About halfway through I was tired. It was the kind of tired where you just want to collapse wherever you are and not get back up for twelve hours. The kind of tired where all of your muscles feel like they're on fire and every once in awhile you zone out and forget what you are even doing.

But, since I knew that the next time I would likely have the "clear sky-daylight-free time" stars align would be at least a week and a half from now, I pressed on. 

It didn't take long before my mind turned to Joe. At first it was definitely a "dammit why was I left stuck with this task" thought. Then, I thought about how excited he was to have a yard of our own that he could work in. He always took great pride in doing work in and around our home. And then I remembered that last summer. 

Eight years ago now. 

He was a year and a half in to his cancer diagnosis. That meant a year and a half of chemo treatments. An ostomy bag. Slowly accumulating fluid in his lungs.

And yet, I remember him mowing our grass that summer. It wasn't as frequently as I know he would have otherwise and sometimes he had help. But he did it. He did it all without the self-propelled mower I ended up buying myself last year. (Although I do remain convinced that if Joe were still here mowing grass today he would have gotten himself the same setup I did.) And he did it with the pride of home ownership and care for his family pushing him along.

So tonight, as I yanked and pushed the mower up and down the mean slopes of our yard, it hit me.

Here it is seven and a half years after he died and I am realizing a new way to appreciate him.  How is that even possible? But it's what happened. The work of mowing reminded me just how super our Superman really was to us.

I realized it because he's gone and the chore now falls to me. It's not the first time I've mowed the grass so it's a little weird that it took me this long to get it, but I guess the point is that I finally did.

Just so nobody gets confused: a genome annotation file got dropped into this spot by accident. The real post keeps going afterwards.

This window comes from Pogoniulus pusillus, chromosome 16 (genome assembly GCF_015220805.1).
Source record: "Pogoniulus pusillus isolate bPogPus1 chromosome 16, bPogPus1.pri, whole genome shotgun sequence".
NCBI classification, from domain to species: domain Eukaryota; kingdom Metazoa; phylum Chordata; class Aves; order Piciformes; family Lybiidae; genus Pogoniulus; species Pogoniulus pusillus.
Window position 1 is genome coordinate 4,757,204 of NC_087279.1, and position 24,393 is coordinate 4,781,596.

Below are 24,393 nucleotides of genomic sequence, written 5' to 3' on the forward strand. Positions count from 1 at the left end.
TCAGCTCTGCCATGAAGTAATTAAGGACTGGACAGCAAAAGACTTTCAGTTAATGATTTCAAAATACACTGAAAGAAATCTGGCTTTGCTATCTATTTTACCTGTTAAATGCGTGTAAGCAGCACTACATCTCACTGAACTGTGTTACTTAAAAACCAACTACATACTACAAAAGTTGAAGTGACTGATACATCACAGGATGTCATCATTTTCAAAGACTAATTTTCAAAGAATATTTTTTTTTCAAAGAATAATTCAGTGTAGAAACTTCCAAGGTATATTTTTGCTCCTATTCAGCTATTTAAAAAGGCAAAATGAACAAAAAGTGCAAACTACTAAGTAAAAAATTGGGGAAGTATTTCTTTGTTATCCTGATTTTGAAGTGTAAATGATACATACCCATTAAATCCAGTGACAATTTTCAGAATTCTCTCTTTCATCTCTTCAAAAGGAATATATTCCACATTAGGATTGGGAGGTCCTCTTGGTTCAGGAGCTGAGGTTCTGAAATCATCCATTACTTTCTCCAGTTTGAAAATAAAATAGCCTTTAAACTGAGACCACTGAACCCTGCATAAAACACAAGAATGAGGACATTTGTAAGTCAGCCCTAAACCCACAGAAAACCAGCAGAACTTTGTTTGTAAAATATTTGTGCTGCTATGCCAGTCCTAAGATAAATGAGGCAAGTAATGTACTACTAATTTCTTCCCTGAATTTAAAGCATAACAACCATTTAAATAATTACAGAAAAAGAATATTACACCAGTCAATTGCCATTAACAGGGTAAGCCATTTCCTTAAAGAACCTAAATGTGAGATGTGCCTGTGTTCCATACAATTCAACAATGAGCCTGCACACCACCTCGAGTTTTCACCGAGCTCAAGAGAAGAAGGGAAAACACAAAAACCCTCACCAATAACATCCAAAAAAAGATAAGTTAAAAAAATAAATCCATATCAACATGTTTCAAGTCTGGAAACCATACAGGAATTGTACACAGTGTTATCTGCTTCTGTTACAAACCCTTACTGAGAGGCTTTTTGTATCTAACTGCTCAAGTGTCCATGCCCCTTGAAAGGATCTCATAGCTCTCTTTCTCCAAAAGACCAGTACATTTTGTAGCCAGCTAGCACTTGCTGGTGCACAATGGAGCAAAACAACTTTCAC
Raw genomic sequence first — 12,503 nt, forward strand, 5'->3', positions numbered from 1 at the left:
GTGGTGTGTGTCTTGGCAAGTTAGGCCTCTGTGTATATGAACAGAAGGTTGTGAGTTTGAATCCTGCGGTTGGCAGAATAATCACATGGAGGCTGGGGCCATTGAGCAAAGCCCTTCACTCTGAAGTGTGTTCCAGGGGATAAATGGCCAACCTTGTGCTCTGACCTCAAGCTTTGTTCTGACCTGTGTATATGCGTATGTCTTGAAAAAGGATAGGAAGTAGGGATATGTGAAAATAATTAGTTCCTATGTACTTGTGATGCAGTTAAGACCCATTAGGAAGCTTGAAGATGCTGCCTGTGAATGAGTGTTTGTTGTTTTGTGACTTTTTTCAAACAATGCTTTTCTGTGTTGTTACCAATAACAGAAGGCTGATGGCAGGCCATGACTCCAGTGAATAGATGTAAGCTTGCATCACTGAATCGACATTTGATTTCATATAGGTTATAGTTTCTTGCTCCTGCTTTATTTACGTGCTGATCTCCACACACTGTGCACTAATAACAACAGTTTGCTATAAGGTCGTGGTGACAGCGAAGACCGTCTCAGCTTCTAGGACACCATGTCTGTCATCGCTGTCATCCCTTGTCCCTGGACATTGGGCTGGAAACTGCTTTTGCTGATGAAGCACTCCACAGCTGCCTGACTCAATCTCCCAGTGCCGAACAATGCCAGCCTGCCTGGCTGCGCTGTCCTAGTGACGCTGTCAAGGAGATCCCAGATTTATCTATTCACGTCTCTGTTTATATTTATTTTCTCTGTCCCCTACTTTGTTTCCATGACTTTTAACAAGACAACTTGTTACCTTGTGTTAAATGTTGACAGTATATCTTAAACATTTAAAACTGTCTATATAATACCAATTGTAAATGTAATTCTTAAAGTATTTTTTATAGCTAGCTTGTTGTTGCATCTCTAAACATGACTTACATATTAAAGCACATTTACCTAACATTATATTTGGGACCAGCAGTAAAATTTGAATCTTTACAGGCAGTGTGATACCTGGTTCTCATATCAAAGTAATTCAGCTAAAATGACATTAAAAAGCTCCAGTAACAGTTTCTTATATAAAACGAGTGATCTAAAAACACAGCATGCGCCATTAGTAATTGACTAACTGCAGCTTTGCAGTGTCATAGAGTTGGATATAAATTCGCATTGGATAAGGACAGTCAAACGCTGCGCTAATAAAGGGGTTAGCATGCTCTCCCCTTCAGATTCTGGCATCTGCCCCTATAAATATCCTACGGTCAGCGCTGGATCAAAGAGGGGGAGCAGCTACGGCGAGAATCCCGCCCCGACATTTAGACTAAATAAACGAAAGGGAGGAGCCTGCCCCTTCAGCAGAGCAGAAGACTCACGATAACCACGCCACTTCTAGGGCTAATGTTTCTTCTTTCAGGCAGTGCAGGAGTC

That realization got me thinking about other things I am missing in the people around me. What else is going on right in front of my nose that I'm not fully appreciating?

It took me over two hours to mow the grass so I had a lot of time to think. 

I started talking to myself (hot tip: when you're using a lawn mower, no one can hear you talking to yourself), but once the ideas started flowing they kept coming.

My Dad's humor, generosity, and faith displayed in a hundred different ways even while he has faced health issue after health issue. He makes jokes with the hospital staff, buys books for his grandkids, and listens to God's prodding on issues even when it's difficult.

My Mom's willingness to always find a meaningful way to help out. There are never dirty dishes in my sink when she leaves no matter how many were there when she arrived and my yard would be nothing more than an assortment of dead things if not for her.

The fact that not only can I talk honestly with my sisters about so many pieces of our lives, but that we can also travel together and actually have a great time (even with the kids).

That Erin will talk with me about death and not be weird about it and that she can be counted on to provide the nudge I need to really take a vacation.

That Julia always has an open door, a bottle of wine in the fridge, and a listening ear.

That people in my life like Sara and Heather still remember the tough days with a text or a call or a card even so many years later.

Co-workers who always seem to find a way to push forward even when the deck is stacked.

Friends new and old who step in with support and advice when I'm about to try something new.

Domani, who can lighten my mood in a million ways, whether it's a funny joke, his own laugh, or a conversation about black holes and Trans-Neptunian objects.

I'm glad it took me as long as it did to mow the grass and even happier that I don't have to wait until I do it again to look for things I can appreciate about the people around me.